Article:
Our advocacy program developed a number of detailed policy comments this year on the topics of GMOs and seed integrity. First, we responded to the recommendations put forward by USDA's Advisory Committee on Biotechnology and 21st Century Agriculture. We called on USDA to use its existing authority to mandate contamination prevention on the part of owners and users of GE products, fully investigate the state of contamination in our seed supply, reform the current regulatory framework overseeing GE crops, and issue a fair compensation mechanism for those harmed by contamination. We also submitted comments in response to USDA's environmental impact statement on GE crops that tolerate 2,4-D herbicides. We staunchly oppose these crops, as they would dramatically increase the use of 2,4-D herbicides, which have been linked to serious human health impacts and pose serious risks to the environment and seed integrity. Also related to seed integrity, the National Organic Standards Board's subcommittee on GMOs put out a report on the topic of seed purity. We responded with an analysis that emphasized the complexity of the issues at hand and the need for more research and stakeholder involvement. Finally, on the one-year anniversary of the USDA's announcement that unapproved, GE wheat was found in Oregon, OSA and our allies demanded an end to the approval of GE traits at least until measures are adopted to protect farmers and their markets from contamination. USDA has allowed more than two dozen new GE wheat trials despite not knowing the source of the contamination in Oregon. These trials represent more than 1,000 acres spanning ten states. OSA also published this opinion piece in response to news this past fall that more unapproved GE wheat was found in Montana.
Thanks to support from the USDA Agricultural Marketing Service's National Organic Program (NOP), OSA hosted awebinar this year for organic certifiers and certified operations on the issues of organic seed availability, the organic seed regulatory requirement, and a 2013 guidance document that aimed to clarify this requirement. Presenters shared recommendations for encouraging increased sourcing of organic seed. OSA also developed a fact sheet for the NOP website on the same topics, to be published in 2015.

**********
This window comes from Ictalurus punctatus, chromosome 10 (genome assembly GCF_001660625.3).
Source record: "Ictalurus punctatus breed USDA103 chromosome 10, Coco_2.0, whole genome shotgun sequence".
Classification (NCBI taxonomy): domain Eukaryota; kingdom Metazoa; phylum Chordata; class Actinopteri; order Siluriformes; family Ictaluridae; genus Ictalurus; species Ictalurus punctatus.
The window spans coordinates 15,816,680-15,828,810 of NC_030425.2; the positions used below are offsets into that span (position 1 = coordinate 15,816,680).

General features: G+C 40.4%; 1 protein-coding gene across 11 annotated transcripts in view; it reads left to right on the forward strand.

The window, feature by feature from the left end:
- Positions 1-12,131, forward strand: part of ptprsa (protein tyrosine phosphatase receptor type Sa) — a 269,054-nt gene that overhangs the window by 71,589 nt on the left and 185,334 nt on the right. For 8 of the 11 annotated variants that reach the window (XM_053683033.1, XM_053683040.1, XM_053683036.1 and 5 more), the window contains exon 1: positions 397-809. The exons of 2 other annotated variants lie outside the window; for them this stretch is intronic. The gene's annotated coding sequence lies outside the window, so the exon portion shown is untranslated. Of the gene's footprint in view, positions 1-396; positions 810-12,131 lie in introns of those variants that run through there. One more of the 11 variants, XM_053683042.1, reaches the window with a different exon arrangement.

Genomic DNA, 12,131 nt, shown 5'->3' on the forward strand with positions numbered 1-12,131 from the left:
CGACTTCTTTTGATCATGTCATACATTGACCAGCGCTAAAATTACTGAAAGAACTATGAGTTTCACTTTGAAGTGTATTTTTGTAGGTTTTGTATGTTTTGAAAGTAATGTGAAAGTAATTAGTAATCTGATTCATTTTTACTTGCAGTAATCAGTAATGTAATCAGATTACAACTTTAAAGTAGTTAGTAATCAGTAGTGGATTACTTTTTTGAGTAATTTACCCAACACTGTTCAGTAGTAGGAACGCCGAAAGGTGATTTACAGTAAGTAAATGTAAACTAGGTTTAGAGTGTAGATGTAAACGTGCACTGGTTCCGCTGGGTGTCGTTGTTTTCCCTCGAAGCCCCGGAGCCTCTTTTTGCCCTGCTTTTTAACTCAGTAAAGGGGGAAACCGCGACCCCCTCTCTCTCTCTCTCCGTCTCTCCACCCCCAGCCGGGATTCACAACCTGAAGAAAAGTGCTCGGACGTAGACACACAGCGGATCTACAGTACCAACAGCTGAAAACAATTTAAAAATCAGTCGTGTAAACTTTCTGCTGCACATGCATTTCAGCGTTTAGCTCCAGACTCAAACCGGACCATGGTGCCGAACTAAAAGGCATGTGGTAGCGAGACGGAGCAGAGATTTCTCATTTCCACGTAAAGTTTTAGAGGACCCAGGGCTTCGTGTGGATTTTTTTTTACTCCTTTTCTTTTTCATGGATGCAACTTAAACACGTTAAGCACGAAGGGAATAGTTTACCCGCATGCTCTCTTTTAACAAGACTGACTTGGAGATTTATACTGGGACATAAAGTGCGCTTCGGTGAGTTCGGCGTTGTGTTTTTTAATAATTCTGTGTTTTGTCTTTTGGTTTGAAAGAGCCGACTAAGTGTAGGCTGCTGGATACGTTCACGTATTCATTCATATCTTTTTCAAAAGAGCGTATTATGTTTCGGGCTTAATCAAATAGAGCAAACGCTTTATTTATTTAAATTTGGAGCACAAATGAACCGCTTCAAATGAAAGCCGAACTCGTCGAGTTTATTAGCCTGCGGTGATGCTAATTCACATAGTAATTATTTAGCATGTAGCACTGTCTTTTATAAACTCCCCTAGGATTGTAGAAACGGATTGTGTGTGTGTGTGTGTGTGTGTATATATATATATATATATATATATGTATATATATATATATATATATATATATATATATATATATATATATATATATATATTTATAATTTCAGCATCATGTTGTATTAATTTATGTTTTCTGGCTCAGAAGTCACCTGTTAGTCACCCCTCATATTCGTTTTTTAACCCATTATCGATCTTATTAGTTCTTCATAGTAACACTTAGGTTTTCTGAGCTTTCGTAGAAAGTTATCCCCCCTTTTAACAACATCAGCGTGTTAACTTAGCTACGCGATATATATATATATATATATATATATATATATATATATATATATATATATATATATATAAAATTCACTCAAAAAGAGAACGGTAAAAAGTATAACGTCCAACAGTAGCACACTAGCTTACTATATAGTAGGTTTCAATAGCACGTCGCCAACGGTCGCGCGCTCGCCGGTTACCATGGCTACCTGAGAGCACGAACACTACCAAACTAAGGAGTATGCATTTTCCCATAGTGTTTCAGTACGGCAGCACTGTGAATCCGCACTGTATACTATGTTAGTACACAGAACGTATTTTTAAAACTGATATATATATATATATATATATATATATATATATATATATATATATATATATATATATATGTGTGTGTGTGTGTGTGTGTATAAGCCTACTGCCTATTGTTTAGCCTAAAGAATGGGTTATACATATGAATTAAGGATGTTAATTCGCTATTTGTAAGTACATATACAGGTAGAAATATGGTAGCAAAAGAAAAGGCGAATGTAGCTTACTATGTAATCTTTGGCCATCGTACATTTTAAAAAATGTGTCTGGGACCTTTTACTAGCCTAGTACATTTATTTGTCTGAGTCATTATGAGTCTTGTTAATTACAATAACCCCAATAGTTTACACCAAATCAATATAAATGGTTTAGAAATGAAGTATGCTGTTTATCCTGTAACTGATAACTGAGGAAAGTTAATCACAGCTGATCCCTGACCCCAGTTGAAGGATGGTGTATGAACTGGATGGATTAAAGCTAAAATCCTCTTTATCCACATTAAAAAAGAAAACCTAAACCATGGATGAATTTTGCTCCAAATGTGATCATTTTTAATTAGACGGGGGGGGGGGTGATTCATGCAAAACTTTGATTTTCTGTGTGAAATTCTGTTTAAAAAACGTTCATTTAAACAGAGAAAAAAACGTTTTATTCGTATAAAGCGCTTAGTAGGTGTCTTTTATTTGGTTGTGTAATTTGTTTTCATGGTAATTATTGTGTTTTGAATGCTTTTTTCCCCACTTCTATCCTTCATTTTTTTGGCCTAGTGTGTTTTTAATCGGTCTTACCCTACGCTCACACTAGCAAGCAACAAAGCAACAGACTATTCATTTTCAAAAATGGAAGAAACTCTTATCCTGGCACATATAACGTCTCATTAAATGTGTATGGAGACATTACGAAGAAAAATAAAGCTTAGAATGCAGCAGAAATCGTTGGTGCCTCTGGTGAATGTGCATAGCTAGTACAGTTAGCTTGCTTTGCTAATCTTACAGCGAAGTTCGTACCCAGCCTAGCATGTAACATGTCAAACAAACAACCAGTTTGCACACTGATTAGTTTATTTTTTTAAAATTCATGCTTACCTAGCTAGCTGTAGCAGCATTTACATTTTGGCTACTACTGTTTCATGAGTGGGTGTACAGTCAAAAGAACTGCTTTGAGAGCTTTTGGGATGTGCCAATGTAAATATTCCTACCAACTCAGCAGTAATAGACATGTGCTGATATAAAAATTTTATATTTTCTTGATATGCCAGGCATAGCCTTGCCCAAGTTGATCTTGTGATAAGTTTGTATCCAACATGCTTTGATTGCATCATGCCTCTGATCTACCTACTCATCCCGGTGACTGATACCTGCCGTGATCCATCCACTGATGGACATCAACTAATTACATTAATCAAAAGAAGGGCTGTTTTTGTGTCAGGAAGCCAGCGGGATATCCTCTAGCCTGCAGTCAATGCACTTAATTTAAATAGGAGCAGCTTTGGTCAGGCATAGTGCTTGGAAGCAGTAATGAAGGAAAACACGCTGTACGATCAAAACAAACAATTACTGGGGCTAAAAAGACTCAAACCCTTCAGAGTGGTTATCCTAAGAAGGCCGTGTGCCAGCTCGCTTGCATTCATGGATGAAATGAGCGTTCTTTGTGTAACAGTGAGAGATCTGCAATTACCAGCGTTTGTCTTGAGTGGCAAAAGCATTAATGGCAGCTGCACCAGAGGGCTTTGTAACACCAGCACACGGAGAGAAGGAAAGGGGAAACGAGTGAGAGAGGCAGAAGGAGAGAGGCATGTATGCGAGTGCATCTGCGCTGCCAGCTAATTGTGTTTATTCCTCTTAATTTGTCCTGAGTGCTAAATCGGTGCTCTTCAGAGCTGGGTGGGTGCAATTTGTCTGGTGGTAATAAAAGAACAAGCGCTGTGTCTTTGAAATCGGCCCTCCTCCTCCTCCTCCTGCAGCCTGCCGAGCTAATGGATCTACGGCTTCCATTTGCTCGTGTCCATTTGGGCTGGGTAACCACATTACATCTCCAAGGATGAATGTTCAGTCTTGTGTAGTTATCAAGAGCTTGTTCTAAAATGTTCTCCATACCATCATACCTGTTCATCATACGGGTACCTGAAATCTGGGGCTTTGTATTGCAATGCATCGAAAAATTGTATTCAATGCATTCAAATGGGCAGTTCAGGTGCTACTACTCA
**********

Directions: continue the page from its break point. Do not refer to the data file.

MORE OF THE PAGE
Our Farmer Seed Stewardship Initiative, a partnership with Seed Matters, recognizes that farmers are seed innovators in their own right. These farmers see their role as stewards of seed and seed knowledge, and understand that seed is an invaluable natural resource. We are grateful to Seed Matters for their support in helping us advance education, research, and advocacy that support farmers' ability to save, breed, and produce seed for on-farm and commercial use. This has included providing 100 growers an OSA seed manual to support their efforts in seed stewardship, expanding our education program into new regions, and executing our national State of Organic Seed survey, among other projects.
OSA was a proud sponsor of the 2014 Student Organic Seed Symposium, a student-run event that brings together graduate students, public plant breeders, organic seed advocates, and representatives from the seed industry for a four-day symposium. The gathering provides valuable education and networking opportunities for future organic plant breeders and seed professionals. This year's theme was "Regional Adaptation for Sustainable Food and Seed Systems." OSA's Micaela Colley and Jared Zystro attended the symposium, and Jared presented a talk, titled, "Seed Solidarity," which explored the important role of humans in plant breeding.
OSA is one of four organizations that spearhead the Organicology conference, an event that emphasizes interactive learning opportunities and diverse participation. Organicology brings different stakeholder groups to the table to not only develop skills in their own areas of activity but to gain exposure to the challenges and accomplishments of those in other areas of the trade and movement. The three-day conference provides intensive trainings, workshops, world-class keynotes, amazing entertainment, and networking. OSA organizes all of the seed education for conference participants, including a seed intensive, titled: "How to Increase the Quantity and Quality of Organic Seed on Your Farm." Thanks to conference co-hosts: Organically Grown Company, Oregon Tilth, and the Sustainable Food Trade Association. Register today!